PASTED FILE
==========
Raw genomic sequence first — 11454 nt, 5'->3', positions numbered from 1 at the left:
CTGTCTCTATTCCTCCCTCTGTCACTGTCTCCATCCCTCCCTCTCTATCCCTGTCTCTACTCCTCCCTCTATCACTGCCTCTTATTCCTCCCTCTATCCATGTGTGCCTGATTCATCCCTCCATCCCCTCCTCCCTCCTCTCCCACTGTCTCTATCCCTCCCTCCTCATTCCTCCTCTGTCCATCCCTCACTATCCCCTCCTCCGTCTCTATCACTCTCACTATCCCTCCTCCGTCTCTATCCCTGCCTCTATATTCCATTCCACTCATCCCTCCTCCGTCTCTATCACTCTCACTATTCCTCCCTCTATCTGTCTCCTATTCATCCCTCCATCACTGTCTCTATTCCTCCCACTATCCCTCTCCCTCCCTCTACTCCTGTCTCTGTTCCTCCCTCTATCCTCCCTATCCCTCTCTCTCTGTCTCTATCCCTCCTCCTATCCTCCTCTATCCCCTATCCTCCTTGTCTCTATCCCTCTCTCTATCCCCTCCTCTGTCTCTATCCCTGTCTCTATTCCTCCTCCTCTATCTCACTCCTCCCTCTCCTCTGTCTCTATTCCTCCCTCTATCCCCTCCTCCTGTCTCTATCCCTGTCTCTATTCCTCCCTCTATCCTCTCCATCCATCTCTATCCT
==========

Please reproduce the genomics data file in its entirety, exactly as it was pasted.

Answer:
Raw genomic sequence first — 11454 nt, 5'->3', positions numbered from 1 at the left:
CTGTCTCTATTCCTCCCTCTGTCACTGTCTCCATCCCTCCCTCTCTATCCCTGTCTCTACTCCTCCCTCTATCACTGCCTCTTATTCCTCCCTCTATCCATGTGTGCCTGATTCATCCCTCCATCCCCTCCTCCCTCCTCTCCCACTGTCTCTATCCCTCCCTCCTCATTCCTCCTCTGTCCATCCCTCACTATCCCCTCCTCCGTCTCTATCACTCTCACTATCCCTCCTCCGTCTCTATCCCTGCCTCTATATTCCATTCCACTCATCCCTCCTCCGTCTCTATCACTCTCACTATTCCTCCCTCTATCTGTCTCCTATTCATCCCTCCATCACTGTCTCTATTCCTCCCACTATCCCTCTCCCTCCCTCTACTCCTGTCTCTGTTCCTCCCTCTATCCTCCCTATCCCTCTCTCTCTGTCTCTATCCCTCCTCCTATCCTCCTCTATCCCCTATCCTCCTTGTCTCTATCCCTCTCTCTATCCCCTCCTCTGTCTCTATCCCTGTCTCTATTCCTCCTCCTCTATCTCACTCCTCCCTCTCCTCTGTCTCTATTCCTCCCTCTATCCCCTCCTCCTGTCTCTATCCCTGTCTCTATTCCTCCCTCTATCCTCTCCATCCATCTCTATCCT